queen Charlotte Islsnds land   Dslrict    District ol
Skeens
Tske notice thst I, Thesis. R. Dsvey of Queen
Chsrlotte, oecupstion notary public, int��nd to
���pply for permission to prospect for cosl snd
petroleum on the following described lsnd:
Commoncing st a post plsnted four miles north
snd five miles esst of Section 13, Township 7,
(Indium Islsnd snd msrked No. 19, T. II. D��� N. E.
corner, thence west HO chains, thence south HO
chains, th��nco esst 80 chsins, thenc north HO
chsins to point of commencement, containing (140
acres more or lews.
Dated Oct. 30, 1910. THOS. R. DAVEY
Pub. Nov. 17. Wilson Oowlng, Agent
Queen Chsrlotte Islsnds land DUtrict���District of
Skeana
T*ke notice that I, Thos. R. Davey of Queen
i Charlotte, occupation notary public, Intend to
apply for permission to prospect lor coal snd
lietroleum on the following described land:
Commoncing at n post planted four miles north
snd three mllea east of Section 13, Township 7,
(Irishism Islund nnd markesl No. 20., T.R.D., N.W,
corner, thonce east HO chains, thence south 80
chsns thenee west 80 chains, thence nurth 80
chains to point of commencement, contsining 'Un
acres more or less.
Dated Oct. 30, 19'0. THOS. It. DAVKY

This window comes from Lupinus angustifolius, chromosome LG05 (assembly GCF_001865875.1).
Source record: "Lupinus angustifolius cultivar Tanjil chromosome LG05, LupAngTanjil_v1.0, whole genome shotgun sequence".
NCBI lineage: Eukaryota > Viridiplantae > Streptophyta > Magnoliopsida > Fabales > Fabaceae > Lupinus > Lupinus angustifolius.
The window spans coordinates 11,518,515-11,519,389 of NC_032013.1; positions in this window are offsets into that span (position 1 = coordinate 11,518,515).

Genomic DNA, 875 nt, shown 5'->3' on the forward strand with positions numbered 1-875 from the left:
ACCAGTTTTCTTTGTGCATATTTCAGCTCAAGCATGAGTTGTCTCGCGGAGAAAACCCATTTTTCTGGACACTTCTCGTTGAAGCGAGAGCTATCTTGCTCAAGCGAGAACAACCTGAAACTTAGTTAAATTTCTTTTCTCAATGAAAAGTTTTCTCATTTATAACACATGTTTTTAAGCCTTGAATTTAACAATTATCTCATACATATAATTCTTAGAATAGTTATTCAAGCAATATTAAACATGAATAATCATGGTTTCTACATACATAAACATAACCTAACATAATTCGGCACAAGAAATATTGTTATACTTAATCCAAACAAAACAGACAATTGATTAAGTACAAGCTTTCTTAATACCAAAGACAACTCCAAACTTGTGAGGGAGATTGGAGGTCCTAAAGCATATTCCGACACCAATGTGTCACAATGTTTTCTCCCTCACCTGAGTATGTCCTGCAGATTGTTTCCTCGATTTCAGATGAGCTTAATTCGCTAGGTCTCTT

Pub. Nov. 17. Wilson Oowlng, Agent
Skeens Land District���DUtrict ol Quran CharlotU
Iriands
Tske  notic*  thst   Wlllism   Edward   KUhar.   ol
Princ*   Rupert,   solidlor,   intend,   to   apply   for
psrmiasion   to   purchsae  th*  foUowing  dracribed
Commencing st * post planted about hslf * mile
w*st snd thr** mile* south of the south-��**t corner
of T, I. 37,0*6. thsnee SO chains north, thencs 80
Chains wot, thenre HO rhains south, thence HO
ch*lns ***t to point of commencement, containing
640 sens, mor* or lam.
DaU July 22. 1910.       Wm. EDWARD FISHER
Pub. Sept. 1. Arthur Robertson. Agent
Skeens land DUtrict���DUtrict ol Quran ChsrlotU
Islands
Tske nolle* that Robert Ssngster, of Victoria,
bookkeeper,   intend,   to   apply   for   permission   to
purchss* the (ollowing described lsnd.
Commsncing st * post planted snout half ��� mils
sat sod three miles south ot the south-east corner
oi T. L 37,041s, tlience 80 chains south, thsnee 80
ehalns seat,  ihence  80 chain* north, thene* 80
ehsins weat to point ol eommencemsnt, conuining
Mn seres more or less.
DsU July 22, 1910. ROHKRT SANUSTKR
j Pub. Sept. 1. Arthur Kolwrtaon. Agent
keen* Land  DUtrict  -District of  llsnks  Islsnd
Tsks notiee   Ihst D. K. Walker of (irscevill*.
Minn., oecupstion  fsrmer,  InUnds to spply for
permission   to   purehas*   th*   following   described
ands:
Commencing st ��� post plsntsd slmut Av* milss
���est from th* mouth ol an Inlet, which point la
sbnut ten miles south and two mils,, west from
End Hill, llsnks Islsnd. thsnee wsst 80 chain*,
thence aouth HO chains, thsnes esst 80 chains,
thencs. north HO ehslns to point of commencement